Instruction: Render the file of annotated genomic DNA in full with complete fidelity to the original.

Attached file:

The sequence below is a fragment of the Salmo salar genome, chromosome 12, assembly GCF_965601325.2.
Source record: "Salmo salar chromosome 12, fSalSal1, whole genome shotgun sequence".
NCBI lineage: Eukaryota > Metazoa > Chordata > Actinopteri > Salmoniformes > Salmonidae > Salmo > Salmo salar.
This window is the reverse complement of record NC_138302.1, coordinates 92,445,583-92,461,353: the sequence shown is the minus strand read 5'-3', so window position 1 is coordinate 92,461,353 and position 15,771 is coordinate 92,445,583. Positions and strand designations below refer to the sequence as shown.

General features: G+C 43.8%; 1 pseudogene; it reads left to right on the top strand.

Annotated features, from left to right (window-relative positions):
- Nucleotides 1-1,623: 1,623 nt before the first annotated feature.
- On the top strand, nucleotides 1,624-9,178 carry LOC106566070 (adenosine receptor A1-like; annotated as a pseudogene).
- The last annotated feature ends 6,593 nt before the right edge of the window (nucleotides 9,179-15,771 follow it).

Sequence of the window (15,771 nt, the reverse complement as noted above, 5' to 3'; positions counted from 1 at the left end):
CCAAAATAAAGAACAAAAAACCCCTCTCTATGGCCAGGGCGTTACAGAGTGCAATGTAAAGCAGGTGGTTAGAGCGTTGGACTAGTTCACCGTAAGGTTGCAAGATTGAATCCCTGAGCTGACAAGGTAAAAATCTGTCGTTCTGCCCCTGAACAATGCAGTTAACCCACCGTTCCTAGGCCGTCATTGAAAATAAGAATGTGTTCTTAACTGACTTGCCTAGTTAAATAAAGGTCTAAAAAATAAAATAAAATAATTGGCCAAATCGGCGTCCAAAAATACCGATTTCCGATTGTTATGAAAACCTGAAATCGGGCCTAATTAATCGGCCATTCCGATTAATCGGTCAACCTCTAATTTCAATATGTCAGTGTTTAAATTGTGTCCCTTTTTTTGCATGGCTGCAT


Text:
The sequence below is a fragment of the Salmo salar genome, chromosome 12, assembly GCF_965601325.2.
Source record: "Salmo salar chromosome 12, fSalSal1, whole genome shotgun sequence".
NCBI lineage: Eukaryota > Metazoa > Chordata > Actinopteri > Salmoniformes > Salmonidae > Salmo > Salmo salar.
This window is the reverse complement of record NC_138302.1, coordinates 92,445,583-92,461,353: the sequence shown is the minus strand read 5'-3', so window position 1 is coordinate 92,461,353 and position 15,771 is coordinate 92,445,583. Positions and strand designations below refer to the sequence as shown.

General features: G+C 43.8%; 1 pseudogene; it reads left to right on the top strand.

Annotated features, from left to right (window-relative positions):
- Nucleotides 1-1,623: 1,623 nt before the first annotated feature.
- On the top strand, nucleotides 1,624-9,178 carry LOC106566070 (adenosine receptor A1-like; annotated as a pseudogene).
- The last annotated feature ends 6,593 nt before the right edge of the window (nucleotides 9,179-15,771 follow it).

Sequence of the window (15,771 nt, the reverse complement as noted above, 5' to 3'; positions counted from 1 at the left end):
CCAAAATAAAGAACAAAAAACCCCTCTCTATGGCCAGGGCGTTACAGAGTGCAATGTAAAGCAGGTGGTTAGAGCGTTGGACTAGTTCACCGTAAGGTTGCAAGATTGAATCCCTGAGCTGACAAGGTAAAAATCTGTCGTTCTGCCCCTGAACAATGCAGTTAACCCACCGTTCCTAGGCCGTCATTGAAAATAAGAATGTGTTCTTAACTGACTTGCCTAGTTAAATAAAGGTCTAAAAAATAAAATAAAATAATTGGCCAAATCGGCGTCCAAAAATACCGATTTCCGATTGTTATGAAAACCTGAAATCGGGCCTAATTAATCGGCCATTCCGATTAATCGGTCAACCTCTAATTTCAATATGTCAGTGTTTAAATTGTGTCCCTTTTTTTGCATGGCTGCAT